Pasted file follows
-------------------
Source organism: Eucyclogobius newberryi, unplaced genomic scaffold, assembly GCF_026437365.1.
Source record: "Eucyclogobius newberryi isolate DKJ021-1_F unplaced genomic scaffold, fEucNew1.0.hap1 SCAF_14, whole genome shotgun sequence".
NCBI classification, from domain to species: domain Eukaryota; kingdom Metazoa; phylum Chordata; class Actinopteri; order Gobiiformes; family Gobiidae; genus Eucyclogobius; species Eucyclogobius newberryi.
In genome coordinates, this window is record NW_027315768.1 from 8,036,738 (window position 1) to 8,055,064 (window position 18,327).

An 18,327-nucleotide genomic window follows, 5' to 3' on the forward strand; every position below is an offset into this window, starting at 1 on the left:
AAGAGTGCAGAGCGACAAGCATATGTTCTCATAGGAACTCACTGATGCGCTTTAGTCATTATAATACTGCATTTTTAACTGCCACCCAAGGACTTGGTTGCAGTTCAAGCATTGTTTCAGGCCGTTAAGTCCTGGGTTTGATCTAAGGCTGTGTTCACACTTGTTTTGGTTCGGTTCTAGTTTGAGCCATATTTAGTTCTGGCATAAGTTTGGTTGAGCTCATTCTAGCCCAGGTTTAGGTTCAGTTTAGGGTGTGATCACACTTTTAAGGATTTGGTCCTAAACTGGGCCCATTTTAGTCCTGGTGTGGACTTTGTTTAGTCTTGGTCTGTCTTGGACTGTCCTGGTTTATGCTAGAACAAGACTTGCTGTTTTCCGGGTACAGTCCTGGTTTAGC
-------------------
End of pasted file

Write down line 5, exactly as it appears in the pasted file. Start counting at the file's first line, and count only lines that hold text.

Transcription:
An 18,327-nucleotide genomic window follows, 5' to 3' on the forward strand; every position below is an offset into this window, starting at 1 on the left: